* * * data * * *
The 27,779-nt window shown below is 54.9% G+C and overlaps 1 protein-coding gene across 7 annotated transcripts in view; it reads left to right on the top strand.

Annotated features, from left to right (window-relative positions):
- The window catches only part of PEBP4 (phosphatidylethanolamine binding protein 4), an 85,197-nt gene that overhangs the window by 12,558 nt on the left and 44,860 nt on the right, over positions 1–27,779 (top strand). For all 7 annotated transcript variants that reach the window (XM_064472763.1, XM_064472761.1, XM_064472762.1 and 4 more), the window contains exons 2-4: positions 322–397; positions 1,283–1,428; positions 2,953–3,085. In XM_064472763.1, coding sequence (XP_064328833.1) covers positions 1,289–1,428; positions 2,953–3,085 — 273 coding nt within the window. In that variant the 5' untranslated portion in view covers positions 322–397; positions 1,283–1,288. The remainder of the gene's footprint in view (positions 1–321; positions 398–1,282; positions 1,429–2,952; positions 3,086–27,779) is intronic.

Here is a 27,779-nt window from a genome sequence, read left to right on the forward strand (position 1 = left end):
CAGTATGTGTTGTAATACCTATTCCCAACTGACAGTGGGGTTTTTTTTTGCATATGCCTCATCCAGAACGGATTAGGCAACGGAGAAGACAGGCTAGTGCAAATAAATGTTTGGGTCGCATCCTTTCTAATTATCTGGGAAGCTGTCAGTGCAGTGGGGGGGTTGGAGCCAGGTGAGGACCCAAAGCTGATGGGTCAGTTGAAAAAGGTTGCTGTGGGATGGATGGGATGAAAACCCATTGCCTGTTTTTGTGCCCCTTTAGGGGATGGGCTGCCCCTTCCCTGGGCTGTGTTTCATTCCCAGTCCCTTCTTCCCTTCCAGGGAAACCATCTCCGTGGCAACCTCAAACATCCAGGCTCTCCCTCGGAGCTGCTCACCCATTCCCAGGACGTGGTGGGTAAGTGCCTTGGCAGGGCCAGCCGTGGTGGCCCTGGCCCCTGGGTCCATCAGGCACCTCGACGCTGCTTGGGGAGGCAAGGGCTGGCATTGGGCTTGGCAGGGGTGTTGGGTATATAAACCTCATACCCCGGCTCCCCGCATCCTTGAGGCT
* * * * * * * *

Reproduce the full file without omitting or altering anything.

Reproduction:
The 27,779-nt window shown below is 54.9% G+C and overlaps 1 protein-coding gene across 7 annotated transcripts in view; it reads left to right on the top strand.

Annotated features, from left to right (window-relative positions):
- The window catches only part of PEBP4 (phosphatidylethanolamine binding protein 4), an 85,197-nt gene that overhangs the window by 12,558 nt on the left and 44,860 nt on the right, over positions 1–27,779 (top strand). For all 7 annotated transcript variants that reach the window (XM_064472763.1, XM_064472761.1, XM_064472762.1 and 4 more), the window contains exons 2-4: positions 322–397; positions 1,283–1,428; positions 2,953–3,085. In XM_064472763.1, coding sequence (XP_064328833.1) covers positions 1,289–1,428; positions 2,953–3,085 — 273 coding nt within the window. In that variant the 5' untranslated portion in view covers positions 322–397; positions 1,283–1,288. The remainder of the gene's footprint in view (positions 1–321; positions 398–1,282; positions 1,429–2,952; positions 3,086–27,779) is intronic.

Here is a 27,779-nt window from a genome sequence, read left to right on the forward strand (position 1 = left end):
CAGTATGTGTTGTAATACCTATTCCCAACTGACAGTGGGGTTTTTTTTTGCATATGCCTCATCCAGAACGGATTAGGCAACGGAGAAGACAGGCTAGTGCAAATAAATGTTTGGGTCGCATCCTTTCTAATTATCTGGGAAGCTGTCAGTGCAGTGGGGGGGTTGGAGCCAGGTGAGGACCCAAAGCTGATGGGTCAGTTGAAAAAGGTTGCTGTGGGATGGATGGGATGAAAACCCATTGCCTGTTTTTGTGCCCCTTTAGGGGATGGGCTGCCCCTTCCCTGGGCTGTGTTTCATTCCCAGTCCCTTCTTCCCTTCCAGGGAAACCATCTCCGTGGCAACCTCAAACATCCAGGCTCTCCCTCGGAGCTGCTCACCCATTCCCAGGACGTGGTGGGTAAGTGCCTTGGCAGGGCCAGCCGTGGTGGCCCTGGCCCCTGGGTCCATCAGGCACCTCGACGCTGCTTGGGGAGGCAAGGGCTGGCATTGGGCTTGGCAGGGGTGTTGGGTATATAAACCTCATACCCCGGCTCCCCGCATCCTTGAGGCT